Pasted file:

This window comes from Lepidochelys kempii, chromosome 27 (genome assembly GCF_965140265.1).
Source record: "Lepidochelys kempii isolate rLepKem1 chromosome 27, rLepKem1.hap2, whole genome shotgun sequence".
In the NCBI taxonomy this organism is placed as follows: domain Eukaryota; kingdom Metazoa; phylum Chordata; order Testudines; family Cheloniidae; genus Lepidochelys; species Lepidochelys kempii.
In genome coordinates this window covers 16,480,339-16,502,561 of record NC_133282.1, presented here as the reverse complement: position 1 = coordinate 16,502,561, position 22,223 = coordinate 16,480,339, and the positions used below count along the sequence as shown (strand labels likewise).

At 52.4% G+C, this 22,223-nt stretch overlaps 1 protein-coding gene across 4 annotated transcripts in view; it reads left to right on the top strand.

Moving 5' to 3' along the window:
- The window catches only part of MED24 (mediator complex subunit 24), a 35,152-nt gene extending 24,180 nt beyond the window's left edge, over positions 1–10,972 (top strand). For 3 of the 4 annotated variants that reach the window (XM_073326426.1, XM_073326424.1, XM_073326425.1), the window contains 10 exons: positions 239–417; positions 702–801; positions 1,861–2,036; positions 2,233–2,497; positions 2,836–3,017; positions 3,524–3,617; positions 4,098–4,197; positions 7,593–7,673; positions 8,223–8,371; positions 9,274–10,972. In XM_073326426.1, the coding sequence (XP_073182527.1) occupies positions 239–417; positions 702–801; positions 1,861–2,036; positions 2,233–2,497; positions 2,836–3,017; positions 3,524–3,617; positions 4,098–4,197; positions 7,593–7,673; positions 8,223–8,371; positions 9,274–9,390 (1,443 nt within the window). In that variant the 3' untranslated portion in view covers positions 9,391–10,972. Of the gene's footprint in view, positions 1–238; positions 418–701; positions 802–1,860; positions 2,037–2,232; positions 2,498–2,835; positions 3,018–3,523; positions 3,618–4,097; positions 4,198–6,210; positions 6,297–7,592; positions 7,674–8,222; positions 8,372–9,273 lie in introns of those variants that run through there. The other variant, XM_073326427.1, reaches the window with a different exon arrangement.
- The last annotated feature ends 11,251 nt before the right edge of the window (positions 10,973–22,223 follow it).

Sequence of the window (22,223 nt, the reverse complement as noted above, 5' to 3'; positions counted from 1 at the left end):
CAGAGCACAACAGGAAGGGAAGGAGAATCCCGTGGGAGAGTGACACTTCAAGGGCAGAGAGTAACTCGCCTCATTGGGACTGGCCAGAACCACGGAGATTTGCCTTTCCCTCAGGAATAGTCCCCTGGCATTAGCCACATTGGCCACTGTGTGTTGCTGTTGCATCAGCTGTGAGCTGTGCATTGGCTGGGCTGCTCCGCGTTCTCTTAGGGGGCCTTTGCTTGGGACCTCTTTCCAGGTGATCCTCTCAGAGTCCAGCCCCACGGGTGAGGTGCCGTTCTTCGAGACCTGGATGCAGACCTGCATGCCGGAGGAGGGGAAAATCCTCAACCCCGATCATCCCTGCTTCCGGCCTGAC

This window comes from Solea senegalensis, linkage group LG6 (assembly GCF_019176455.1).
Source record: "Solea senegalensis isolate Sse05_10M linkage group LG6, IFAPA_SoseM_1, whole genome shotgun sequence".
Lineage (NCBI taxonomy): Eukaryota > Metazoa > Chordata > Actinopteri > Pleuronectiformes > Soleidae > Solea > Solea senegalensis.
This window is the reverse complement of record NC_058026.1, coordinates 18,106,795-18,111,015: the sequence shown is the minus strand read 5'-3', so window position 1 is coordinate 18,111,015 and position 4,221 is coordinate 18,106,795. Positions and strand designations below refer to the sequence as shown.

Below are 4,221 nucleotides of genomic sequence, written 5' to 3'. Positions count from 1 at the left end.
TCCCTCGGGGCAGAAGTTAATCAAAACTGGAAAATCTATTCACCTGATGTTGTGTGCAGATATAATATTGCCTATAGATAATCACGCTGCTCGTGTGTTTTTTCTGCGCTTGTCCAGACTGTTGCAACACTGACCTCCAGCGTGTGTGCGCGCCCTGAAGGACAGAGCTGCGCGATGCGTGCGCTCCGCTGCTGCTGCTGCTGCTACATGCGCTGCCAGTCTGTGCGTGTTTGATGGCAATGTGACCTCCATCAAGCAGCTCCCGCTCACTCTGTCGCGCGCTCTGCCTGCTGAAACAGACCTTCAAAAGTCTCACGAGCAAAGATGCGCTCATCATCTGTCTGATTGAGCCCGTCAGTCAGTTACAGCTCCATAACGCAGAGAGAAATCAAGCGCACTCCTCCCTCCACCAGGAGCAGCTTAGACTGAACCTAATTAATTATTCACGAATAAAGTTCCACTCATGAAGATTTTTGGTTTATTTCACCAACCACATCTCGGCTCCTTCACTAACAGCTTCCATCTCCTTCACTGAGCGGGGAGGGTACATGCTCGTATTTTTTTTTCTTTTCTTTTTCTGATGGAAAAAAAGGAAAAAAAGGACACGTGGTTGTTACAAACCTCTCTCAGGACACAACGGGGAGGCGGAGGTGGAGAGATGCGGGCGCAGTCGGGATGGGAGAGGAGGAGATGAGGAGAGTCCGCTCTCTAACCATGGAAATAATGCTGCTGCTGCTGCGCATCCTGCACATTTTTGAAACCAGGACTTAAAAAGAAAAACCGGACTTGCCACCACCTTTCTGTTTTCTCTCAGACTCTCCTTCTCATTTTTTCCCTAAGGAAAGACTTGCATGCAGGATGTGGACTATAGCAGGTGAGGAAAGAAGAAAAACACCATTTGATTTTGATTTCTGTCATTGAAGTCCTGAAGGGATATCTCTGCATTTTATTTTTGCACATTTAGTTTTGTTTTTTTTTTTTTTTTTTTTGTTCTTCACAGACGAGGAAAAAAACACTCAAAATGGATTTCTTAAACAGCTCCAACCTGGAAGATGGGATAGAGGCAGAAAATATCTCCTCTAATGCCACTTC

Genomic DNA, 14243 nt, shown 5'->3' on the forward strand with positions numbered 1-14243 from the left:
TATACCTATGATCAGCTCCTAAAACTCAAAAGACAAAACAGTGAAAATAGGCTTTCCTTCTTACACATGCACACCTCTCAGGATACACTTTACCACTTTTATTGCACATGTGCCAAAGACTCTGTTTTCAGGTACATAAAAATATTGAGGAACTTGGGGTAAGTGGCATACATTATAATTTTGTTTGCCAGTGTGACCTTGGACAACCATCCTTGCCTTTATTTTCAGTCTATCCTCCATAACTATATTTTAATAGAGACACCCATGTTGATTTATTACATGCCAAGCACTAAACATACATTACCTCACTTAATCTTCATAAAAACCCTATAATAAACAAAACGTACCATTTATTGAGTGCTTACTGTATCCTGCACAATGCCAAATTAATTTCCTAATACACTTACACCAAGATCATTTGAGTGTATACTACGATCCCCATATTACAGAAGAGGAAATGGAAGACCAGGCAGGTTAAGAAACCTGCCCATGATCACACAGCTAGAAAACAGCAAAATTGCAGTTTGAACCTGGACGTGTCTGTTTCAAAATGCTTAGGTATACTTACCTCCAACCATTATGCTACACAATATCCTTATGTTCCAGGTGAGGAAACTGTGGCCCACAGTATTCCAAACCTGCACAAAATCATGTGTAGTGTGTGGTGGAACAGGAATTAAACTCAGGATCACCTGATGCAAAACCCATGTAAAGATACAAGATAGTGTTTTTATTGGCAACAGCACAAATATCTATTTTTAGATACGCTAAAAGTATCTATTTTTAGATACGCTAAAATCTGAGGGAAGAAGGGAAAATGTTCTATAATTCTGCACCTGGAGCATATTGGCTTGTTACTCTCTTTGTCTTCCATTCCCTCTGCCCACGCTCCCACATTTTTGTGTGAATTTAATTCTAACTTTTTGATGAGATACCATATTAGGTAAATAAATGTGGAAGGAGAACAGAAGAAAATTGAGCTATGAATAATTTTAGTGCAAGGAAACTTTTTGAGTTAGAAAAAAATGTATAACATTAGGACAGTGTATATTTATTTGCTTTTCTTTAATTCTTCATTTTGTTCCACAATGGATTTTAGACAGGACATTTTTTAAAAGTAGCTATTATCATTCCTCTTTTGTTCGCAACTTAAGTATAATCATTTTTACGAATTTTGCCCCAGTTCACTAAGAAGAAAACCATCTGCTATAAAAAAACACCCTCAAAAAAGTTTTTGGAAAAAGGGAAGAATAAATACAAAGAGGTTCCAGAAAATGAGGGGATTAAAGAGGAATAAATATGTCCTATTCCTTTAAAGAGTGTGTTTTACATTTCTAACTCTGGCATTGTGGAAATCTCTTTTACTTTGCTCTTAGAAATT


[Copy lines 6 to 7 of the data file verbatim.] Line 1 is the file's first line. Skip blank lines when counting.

Moving 5' to 3' along the window:
- The window catches only part of MED24 (mediator complex subunit 24), a 35,152-nt gene extending 24,180 nt beyond the window's left edge, over positions 1–10,972 (top strand). For 3 of the 4 annotated variants that reach the window (XM_073326426.1, XM_073326424.1, XM_073326425.1), the window contains 10 exons: positions 239–417; positions 702–801; positions 1,861–2,036; positions 2,233–2,497; positions 2,836–3,017; positions 3,524–3,617; positions 4,098–4,197; positions 7,593–7,673; positions 8,223–8,371; positions 9,274–10,972. In XM_073326426.1, the coding sequence (XP_073182527.1) occupies positions 239–417; positions 702–801; positions 1,861–2,036; positions 2,233–2,497; positions 2,836–3,017; positions 3,524–3,617; positions 4,098–4,197; positions 7,593–7,673; positions 8,223–8,371; positions 9,274–9,390 (1,443 nt within the window). In that variant the 3' untranslated portion in view covers positions 9,391–10,972. Of the gene's footprint in view, positions 1–238; positions 418–701; positions 802–1,860; positions 2,037–2,232; positions 2,498–2,835; positions 3,018–3,523; positions 3,618–4,097; positions 4,198–6,210; positions 6,297–7,592; positions 7,674–8,222; positions 8,372–9,273 lie in introns of those variants that run through there. The other variant, XM_073326427.1, reaches the window with a different exon arrangement.